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Flash Forward

Drives made of flash memory are popping up all over the place,in notebook PCs, digital music players and external storage devices.

They’ve gotten a lot of attention lately.

“The market hype is in near frenzy, stoked by countless industry announcements, falling prices of flash components and the entrances of big players,” said Joseph Unsworth, an analyst at Stamford, Conn.-based market researcher Gartner Inc.

Industry insiders refer to flash memory drives as “solid state” because they have no moving parts, which means they typically are smaller and more durable.

Traditional drives have spinning disks called platters, a needle-like reader and other chips and connecting parts.

Almost all PC makers now offer a solid state drive option on their computers. They include Lenovo Group Ltd., Dell Inc., Samsung Corp., Hewlett-Packard Co., Sony Corp. and others.

Apple Inc. made a splash a few months ago with the much-hyped release of the MacBook Air, a notebook that uses a solid state drive and is “as thin as your index finger.”

Western Digital disk drive: still has capacity, cost edge

Toshiba America Electronic Components Inc., an Irvine-based unit of Japan’s Toshiba Corp. that makes storage devices, recently upped the ante.

It announced a laptop that’s set to be sold in Japan with a solid state drive that holds 128 gigabytes of data. That’s big by solid state standards and is the largest such drive on the market, according to Toshiba.

Some industry players see solid state drives as a looming replacement for disk drives.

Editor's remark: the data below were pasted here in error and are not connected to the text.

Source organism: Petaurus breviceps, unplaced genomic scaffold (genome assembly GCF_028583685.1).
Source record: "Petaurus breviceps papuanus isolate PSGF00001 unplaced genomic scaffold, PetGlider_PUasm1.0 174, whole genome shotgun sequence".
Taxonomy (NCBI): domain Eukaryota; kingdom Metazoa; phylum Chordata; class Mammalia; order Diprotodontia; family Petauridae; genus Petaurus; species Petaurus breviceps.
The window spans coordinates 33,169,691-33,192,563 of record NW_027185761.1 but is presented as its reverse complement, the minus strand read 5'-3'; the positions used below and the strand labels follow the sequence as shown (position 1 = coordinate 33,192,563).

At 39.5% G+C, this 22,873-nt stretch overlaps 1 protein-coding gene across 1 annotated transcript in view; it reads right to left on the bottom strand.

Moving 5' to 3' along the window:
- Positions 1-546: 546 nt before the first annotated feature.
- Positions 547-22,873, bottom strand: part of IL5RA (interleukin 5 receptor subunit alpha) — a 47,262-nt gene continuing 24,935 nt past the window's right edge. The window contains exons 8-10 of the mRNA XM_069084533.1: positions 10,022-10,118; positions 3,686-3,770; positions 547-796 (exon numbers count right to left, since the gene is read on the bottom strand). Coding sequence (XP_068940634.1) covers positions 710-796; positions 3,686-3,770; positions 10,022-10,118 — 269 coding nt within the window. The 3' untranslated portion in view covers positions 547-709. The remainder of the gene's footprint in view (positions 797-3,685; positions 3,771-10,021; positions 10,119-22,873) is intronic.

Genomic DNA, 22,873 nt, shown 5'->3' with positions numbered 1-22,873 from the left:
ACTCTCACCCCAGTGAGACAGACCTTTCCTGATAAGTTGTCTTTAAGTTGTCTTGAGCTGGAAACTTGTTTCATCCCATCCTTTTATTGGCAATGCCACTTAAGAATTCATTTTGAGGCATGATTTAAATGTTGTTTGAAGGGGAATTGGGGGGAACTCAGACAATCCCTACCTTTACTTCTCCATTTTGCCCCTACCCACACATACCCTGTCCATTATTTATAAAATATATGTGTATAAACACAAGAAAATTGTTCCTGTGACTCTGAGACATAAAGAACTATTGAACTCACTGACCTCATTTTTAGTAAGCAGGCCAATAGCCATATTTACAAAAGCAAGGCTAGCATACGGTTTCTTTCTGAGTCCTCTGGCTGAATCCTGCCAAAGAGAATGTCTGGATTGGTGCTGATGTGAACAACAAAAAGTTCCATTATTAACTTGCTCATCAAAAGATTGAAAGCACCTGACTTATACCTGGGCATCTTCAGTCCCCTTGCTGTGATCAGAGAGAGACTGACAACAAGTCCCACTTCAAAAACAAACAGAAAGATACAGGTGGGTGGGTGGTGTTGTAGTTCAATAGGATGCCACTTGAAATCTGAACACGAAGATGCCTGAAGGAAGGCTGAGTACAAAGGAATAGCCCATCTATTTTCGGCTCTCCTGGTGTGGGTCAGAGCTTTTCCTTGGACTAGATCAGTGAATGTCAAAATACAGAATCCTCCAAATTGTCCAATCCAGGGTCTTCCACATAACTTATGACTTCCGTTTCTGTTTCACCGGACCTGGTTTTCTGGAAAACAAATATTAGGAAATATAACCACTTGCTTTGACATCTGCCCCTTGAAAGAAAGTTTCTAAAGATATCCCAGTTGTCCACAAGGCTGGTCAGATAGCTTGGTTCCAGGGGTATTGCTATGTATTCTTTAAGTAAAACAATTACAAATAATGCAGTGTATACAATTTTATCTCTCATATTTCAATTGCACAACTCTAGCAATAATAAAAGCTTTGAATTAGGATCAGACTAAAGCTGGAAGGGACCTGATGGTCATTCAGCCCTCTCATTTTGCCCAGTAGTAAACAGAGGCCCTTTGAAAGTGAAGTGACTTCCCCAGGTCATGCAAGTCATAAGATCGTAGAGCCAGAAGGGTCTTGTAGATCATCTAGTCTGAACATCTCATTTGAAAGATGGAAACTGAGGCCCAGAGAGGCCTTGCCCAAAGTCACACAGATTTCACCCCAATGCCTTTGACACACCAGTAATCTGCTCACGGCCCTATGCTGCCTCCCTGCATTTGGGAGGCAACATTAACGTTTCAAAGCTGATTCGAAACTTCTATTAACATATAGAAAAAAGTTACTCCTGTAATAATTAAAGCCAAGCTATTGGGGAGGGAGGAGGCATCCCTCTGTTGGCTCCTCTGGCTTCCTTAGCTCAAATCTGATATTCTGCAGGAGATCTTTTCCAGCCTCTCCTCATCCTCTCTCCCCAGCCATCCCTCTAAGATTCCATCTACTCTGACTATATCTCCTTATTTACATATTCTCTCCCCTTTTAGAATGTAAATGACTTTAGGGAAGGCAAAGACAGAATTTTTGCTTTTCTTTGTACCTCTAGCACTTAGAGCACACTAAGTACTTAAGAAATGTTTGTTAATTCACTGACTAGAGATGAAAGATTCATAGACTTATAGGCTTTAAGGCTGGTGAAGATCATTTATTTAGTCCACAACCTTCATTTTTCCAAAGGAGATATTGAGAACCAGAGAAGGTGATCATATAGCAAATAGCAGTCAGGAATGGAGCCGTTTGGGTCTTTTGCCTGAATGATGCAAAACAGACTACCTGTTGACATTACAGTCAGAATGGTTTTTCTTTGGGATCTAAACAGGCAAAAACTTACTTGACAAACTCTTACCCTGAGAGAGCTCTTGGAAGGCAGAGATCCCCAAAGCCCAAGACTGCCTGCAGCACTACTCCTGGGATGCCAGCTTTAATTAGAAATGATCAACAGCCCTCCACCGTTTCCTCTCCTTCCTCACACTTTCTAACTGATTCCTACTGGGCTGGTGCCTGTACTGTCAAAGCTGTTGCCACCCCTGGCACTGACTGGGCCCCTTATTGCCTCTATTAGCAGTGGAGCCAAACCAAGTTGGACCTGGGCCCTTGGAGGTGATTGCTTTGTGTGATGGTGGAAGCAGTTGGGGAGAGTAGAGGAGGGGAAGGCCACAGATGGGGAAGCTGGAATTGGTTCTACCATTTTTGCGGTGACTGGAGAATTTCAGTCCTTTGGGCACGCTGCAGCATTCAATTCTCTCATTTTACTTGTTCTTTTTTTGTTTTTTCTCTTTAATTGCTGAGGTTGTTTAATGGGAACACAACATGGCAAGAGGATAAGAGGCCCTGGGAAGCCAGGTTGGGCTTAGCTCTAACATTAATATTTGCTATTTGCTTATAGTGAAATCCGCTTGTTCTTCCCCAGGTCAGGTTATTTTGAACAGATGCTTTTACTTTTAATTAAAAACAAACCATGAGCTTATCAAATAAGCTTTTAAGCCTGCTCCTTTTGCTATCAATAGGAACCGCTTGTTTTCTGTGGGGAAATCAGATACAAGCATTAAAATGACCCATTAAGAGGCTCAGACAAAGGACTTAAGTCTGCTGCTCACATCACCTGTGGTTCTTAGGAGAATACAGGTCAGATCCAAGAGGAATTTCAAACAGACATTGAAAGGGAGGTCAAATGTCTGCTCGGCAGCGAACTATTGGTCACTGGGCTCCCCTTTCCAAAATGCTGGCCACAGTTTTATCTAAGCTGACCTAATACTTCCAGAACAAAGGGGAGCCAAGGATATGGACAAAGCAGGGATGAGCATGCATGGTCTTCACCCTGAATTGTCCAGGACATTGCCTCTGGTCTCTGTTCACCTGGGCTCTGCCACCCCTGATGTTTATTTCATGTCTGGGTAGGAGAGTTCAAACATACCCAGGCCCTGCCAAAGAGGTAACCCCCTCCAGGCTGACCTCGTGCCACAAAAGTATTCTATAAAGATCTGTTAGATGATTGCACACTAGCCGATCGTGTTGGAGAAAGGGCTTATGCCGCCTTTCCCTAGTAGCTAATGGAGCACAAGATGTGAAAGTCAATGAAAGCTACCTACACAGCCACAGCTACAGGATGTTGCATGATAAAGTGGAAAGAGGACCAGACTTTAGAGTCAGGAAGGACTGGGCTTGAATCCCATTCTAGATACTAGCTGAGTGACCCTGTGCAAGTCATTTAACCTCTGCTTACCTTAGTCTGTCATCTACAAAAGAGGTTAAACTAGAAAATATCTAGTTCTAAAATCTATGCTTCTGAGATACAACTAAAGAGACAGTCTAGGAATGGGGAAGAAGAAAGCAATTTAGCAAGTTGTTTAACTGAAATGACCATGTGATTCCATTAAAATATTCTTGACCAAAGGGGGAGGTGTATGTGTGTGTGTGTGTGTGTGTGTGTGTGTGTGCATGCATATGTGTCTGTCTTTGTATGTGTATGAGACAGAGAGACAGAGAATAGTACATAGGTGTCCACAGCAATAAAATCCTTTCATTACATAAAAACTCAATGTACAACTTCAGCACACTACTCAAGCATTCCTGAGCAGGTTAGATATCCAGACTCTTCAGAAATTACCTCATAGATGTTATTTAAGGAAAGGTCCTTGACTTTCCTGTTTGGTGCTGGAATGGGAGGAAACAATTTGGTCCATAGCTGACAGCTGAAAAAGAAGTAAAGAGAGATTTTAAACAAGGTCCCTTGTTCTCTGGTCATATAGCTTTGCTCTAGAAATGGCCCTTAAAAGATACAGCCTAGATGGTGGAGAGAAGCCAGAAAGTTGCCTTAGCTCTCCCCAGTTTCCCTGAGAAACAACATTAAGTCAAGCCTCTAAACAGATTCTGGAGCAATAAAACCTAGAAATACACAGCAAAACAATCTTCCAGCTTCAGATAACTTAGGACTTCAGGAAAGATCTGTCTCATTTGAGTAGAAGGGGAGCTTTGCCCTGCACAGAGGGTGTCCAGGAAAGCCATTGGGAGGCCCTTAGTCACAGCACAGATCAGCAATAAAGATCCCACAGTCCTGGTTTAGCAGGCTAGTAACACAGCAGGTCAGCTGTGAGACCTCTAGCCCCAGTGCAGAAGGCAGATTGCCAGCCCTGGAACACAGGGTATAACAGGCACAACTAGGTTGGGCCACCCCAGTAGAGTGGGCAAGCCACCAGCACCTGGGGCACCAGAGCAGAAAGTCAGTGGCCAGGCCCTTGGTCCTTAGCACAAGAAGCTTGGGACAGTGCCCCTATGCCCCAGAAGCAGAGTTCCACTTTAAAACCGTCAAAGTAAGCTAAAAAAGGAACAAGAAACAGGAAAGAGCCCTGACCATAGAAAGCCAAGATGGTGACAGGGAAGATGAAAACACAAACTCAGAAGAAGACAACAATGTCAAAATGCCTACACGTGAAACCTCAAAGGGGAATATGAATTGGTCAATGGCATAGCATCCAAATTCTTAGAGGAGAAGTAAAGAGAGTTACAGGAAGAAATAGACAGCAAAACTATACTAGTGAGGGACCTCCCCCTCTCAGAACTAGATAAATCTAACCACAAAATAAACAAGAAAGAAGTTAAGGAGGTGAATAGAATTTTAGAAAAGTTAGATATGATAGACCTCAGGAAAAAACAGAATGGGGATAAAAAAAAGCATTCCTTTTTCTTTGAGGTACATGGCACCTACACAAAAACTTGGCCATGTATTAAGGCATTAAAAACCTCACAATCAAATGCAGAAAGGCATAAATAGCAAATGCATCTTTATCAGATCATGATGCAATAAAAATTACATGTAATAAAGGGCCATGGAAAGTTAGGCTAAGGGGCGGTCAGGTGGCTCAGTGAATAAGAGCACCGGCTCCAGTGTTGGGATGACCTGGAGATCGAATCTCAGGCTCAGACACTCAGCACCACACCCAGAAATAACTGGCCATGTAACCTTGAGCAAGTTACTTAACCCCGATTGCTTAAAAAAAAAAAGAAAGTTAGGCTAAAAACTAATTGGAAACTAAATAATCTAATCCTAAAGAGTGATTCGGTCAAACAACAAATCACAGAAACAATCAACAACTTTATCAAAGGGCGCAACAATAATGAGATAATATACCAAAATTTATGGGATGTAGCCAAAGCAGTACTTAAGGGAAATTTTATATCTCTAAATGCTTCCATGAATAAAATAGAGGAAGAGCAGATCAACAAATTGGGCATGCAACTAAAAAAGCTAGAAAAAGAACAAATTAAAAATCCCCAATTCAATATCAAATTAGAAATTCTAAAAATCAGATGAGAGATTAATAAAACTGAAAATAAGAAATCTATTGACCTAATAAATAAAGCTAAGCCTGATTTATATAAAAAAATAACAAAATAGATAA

“Essentially wherever there is a spinning hard disk drive today a solid state drive can take its place,” said Brandon Stevens, senior technology manager for flash at Fountain Valley-based Kingston Technology Co.

Kingston, which buys flash to make memory cards that go into computers, cameras and cell phones, doesn’t make solid state drives.

But it’s looking into it.

“We are definitely playing in the game and researching,” Stevens said. “Kingston does best at a product when it starts to reach the mainstream.”

Kingston has said that flash memory is its fastest-growing source of sales.

It saw roughly $1 billion of its $4.5 billion in revenue last year come from flash.

Lake Forest-based Western Digital Corp., the No. 2 maker of disk drives, doesn’t see solid state drives as a threat.

“We’ve been looking at these things for a long time,” said Richard Rutledge, vice president of marketing at Western Digital. “We’ve never seen it have viability in the computing space in any way.”

There’s data to back him up.

The market for solid state drives is tiny compared to that of the disk drive industry. Gartner classifies solid state drives as an “ultra niche.”

For 2006, the most recent numbers available, $95 million worth of solid state drives were sold, or about 172,000 units.

That barely made a dent in the 435 million disk drives sold that year.

“The market growth for solid state drives will be measured in basis points this year,” Rutledge said. “It’s still seeing only very unique applications.”

Corporate Users

Solid state drives, which are more expensive than disk drives, have seen more acceptance among corporations than consumers.

The biggest reason,they can save a big company millions of dollars in energy costs, because they require less electricity to power up and run cooler.

And they’re pretty tough (just ask anyone with a dead video iPod, which uses a disk drive).

For those reasons, they’ve been used by the military and for industrial applications for many years.